One step forward after three steps back – slow progress with restoring populations of New Zealand seabirds

One step forward after three steps back – slow progress with restoring populations of New Zealand seabirds

Fairy prion chick being banded on Mana Island, January 2012. Photo: Kate McAlpine & Colin Miskelly

2011 was a grim year for New Zealand seabirds. They suffered the triple-whammy of nuclear-fallout from the crippled Fukushima Daiichi power plant affecting the North Pacific non-breeding grounds of at least four species, a severe winter storm that killed up to half a million prions, then the Rena oil spill believed to have killed several thousand birds. Compared to the scale of these disasters, attempts to restore seabird populations appear almost futile.

Storm-wrecked prions at Paekakariki, Wellington west coast, July 2011. Photo: Colin Miskelly
Diving petrels and fluttering shearwaters killed by the Rena oil spill, Bay of Plenty, October 2011. Photo: Colin Miskelly

For the past two decades, New Zealand conservationists have been developing techniques for restoring burrow-nesting petrels (including shearwaters and prions) to sites safe from predators. This required overcoming the birds’ strong homing instincts by translocating then hand-feeding young chicks until they completed their feather development and flew out to sea. This method has now been tried on more than ten species of petrels, but progress is glacially slow. All petrel species lay only a single egg per year, and many do not start breeding (or even return to land) until they are four or more years old.

Translocated fluttering shearwater chick being fed a sardine smoothy, Mana Island, January 2007. Photo: David Cornick

Mana Island, off the Wellington west coast, has been the single site where the greatest effort has been made to restore burrow-nesting petrels. Between 1997 and 2008, over 700 chicks of three species were translocated to the island, and cared for by teams of contractors and volunteers organised by the Department of Conservation and the Friends of Mana Island (a community conservation group). The younger birds are still returning, but over 60 have been recorded back so far.

All three species are now nesting on the island, with increasing numbers of chicks being recorded each year. During the 2011/12 breeding season, 19 chicks are known to have survived to fledging – 8 common diving petrels, 7 fluttering shearwaters and 4 fairy prions. Other chicks are likely to have been produced in undetected or unmonitored burrows (some of the latter are located at inaccessible cliff sites).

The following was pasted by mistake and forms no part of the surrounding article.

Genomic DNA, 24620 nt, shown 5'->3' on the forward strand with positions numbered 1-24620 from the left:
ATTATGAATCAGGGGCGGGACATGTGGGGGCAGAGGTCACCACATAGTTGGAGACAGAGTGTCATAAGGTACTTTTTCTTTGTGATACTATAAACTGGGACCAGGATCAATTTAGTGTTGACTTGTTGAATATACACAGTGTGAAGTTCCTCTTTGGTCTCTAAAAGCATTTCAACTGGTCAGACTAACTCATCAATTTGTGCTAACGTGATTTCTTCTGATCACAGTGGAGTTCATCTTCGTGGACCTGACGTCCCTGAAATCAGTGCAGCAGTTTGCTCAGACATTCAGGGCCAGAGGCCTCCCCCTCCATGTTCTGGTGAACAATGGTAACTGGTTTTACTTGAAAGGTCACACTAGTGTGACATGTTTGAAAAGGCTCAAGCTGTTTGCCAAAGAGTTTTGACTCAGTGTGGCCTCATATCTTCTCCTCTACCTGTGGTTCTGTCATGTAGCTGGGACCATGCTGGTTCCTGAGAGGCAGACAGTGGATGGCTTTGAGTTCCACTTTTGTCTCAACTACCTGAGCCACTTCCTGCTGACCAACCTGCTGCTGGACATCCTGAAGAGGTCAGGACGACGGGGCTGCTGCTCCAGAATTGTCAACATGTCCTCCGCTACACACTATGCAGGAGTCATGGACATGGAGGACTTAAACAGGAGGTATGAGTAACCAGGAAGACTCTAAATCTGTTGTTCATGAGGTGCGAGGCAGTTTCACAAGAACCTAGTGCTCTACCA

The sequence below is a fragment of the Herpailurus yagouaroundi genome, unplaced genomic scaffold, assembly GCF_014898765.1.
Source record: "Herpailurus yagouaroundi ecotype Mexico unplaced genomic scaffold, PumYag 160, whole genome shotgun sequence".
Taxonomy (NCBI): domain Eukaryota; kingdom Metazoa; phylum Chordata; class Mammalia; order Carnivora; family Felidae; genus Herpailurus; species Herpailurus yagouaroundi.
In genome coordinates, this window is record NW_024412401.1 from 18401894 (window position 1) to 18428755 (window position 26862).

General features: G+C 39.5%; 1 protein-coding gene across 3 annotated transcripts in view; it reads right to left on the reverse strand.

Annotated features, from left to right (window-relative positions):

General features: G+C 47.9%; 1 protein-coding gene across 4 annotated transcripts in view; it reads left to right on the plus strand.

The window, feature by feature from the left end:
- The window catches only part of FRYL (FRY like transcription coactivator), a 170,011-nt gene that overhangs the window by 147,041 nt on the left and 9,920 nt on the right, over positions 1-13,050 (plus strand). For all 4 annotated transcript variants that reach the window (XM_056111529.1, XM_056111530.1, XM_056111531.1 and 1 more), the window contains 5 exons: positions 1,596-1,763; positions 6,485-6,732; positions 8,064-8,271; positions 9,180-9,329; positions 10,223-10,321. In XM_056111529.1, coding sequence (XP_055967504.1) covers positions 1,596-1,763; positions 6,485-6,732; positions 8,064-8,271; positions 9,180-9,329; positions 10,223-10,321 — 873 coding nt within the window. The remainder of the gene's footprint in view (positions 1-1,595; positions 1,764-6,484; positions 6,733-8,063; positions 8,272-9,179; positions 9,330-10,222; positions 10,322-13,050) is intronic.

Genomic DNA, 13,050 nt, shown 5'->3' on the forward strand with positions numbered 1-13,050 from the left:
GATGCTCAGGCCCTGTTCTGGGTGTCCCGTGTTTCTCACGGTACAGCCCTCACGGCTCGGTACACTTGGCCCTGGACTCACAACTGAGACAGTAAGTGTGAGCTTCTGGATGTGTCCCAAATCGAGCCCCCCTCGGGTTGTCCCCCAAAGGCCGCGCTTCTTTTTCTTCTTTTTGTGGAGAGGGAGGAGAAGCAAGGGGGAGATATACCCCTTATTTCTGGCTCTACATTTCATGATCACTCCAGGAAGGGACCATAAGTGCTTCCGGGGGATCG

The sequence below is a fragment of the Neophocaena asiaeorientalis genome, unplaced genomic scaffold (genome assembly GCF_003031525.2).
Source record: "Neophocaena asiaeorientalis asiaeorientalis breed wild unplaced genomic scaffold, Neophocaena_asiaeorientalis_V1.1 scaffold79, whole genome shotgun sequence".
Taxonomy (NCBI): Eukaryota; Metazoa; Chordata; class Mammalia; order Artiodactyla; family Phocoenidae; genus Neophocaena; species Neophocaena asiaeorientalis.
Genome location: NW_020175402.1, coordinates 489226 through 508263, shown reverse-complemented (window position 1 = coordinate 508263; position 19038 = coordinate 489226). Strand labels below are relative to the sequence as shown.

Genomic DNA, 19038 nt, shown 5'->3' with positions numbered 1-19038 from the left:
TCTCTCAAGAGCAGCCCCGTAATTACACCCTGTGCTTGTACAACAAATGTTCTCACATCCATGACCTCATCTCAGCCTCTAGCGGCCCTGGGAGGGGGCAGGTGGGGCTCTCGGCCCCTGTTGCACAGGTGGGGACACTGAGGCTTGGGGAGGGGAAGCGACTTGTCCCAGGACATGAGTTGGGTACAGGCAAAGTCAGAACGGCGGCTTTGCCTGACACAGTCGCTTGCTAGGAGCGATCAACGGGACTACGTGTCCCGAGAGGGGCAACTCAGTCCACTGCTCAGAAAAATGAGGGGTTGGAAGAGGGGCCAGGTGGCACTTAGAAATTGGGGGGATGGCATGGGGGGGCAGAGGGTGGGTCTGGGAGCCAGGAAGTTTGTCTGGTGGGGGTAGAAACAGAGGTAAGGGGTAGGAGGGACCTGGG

In addition to the translocated chicks that returned as adults, a few unmarked birds of each species have been attracted by loudspeakers broadcasting petrel calls each night, and perhaps also by the birds that have returned to the island.

Colin Miskelly holding a fluttering shearwater chick, Mana Island, January 2012. Photo: Kate McAlpine & Colin Miskelly

Restoring seabirds takes time and requires a lot of effort. Understanding how to proceed, at what cost, and the likely outcomes, is essential as we consider how to offset the impacts of disasters caused directly or indirectly by humans.


  1. Yes it is terrible I agree. Also I am sickened by the millions of birds that are killed by wind turbines every year. Apparently, an Oregon wind farm developer has applied for a licence to kill Golden Eagles so that he can legally run his wind operation and not be concerned about being taken to court over killing this endangered species.

  2. Aw – what a little cutie! Thanks for helping the birds!

  3. It’s heart-wrenching to consider all the devastation that man-wrought disasters have on wildlife.
    Anyone on the planet who cares about our wildlife will daily thank the gods for people who’s life work is to repair as best as possible, the damage the human species wreaks.

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